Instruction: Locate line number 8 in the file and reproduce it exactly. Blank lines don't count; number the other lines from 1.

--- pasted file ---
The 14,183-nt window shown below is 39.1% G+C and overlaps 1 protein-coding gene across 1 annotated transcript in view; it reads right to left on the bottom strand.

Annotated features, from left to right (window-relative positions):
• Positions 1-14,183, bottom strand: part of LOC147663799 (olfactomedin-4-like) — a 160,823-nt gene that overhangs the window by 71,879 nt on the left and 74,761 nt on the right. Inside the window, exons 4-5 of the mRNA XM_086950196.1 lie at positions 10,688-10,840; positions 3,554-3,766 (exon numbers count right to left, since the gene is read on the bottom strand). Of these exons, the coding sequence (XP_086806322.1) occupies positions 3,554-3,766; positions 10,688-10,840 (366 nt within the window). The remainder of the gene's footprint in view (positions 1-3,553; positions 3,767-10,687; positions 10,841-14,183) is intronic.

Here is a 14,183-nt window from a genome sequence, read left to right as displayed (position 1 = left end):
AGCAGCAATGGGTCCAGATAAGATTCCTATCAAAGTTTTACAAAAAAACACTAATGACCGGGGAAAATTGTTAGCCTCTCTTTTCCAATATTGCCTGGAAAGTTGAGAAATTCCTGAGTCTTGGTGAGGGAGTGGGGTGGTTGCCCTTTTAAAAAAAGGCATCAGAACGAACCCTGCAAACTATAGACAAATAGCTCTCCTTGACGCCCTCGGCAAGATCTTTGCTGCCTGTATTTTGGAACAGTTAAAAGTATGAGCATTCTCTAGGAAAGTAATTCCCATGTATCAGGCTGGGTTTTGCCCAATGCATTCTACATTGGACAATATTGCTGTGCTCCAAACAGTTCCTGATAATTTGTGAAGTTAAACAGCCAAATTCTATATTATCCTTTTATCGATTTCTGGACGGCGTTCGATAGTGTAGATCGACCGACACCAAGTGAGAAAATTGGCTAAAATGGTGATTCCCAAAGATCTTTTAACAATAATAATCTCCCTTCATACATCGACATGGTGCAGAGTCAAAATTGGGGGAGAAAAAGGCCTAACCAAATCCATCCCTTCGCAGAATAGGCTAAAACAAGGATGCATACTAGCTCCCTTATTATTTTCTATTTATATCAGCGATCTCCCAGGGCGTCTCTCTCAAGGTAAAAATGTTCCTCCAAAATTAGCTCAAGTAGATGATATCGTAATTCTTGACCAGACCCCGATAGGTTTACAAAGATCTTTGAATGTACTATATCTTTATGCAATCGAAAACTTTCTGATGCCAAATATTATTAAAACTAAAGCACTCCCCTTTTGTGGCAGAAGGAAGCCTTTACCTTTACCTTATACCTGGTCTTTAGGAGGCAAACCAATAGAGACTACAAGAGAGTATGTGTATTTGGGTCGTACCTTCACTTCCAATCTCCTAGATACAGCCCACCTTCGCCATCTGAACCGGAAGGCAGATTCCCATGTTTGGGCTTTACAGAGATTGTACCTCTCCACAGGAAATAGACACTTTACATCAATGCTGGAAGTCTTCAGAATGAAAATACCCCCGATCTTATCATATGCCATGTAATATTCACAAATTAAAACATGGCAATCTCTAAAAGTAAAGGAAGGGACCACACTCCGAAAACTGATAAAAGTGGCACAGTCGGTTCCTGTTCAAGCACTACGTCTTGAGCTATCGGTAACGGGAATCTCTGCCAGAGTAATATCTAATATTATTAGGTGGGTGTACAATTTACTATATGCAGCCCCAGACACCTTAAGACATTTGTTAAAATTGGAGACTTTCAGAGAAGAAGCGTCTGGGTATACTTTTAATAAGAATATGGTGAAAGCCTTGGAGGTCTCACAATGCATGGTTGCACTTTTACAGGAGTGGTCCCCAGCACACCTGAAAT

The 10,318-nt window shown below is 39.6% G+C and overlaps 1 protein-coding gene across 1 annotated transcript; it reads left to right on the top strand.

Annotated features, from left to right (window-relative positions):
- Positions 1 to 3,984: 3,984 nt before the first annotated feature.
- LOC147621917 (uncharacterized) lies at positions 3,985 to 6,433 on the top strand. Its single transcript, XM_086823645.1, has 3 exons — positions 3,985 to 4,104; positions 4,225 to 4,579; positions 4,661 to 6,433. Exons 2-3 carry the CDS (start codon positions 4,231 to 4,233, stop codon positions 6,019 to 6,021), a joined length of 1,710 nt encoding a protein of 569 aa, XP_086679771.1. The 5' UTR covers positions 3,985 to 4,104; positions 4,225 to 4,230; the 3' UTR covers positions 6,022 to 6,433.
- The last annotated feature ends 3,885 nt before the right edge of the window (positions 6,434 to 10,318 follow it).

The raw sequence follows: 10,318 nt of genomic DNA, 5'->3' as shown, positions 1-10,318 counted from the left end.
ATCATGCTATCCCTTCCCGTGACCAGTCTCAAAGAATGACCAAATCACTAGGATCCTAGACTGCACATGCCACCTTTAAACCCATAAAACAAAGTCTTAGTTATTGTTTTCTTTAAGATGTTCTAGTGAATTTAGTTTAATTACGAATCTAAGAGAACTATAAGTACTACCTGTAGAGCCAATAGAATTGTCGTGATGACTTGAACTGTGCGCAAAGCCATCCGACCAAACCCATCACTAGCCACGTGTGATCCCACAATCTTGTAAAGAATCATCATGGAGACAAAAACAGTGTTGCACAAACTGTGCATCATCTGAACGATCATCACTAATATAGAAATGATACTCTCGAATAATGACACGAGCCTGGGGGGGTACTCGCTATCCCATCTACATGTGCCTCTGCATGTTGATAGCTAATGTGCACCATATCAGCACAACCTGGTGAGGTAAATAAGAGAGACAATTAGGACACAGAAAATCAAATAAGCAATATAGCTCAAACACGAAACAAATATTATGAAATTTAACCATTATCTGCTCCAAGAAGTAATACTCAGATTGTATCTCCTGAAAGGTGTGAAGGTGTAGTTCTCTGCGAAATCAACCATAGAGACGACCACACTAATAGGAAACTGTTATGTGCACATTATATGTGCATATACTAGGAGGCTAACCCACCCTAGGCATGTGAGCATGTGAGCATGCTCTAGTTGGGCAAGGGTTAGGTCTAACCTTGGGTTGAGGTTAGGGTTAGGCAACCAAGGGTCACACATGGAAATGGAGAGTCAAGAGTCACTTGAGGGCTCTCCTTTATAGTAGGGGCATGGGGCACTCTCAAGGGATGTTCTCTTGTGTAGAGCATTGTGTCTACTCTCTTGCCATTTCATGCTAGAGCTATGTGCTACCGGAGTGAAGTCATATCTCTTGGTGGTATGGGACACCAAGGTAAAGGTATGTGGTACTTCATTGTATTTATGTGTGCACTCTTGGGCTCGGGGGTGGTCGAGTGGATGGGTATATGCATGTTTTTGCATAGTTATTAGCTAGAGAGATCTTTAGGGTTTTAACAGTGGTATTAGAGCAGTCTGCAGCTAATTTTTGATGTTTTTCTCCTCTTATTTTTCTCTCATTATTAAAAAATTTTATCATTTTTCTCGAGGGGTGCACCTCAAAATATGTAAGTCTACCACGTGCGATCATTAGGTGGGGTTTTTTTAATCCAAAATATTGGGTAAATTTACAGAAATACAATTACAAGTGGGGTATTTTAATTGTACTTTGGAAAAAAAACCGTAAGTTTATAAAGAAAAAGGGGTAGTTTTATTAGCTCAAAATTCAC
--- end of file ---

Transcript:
- Positions 1 to 3,984: 3,984 nt before the first annotated feature.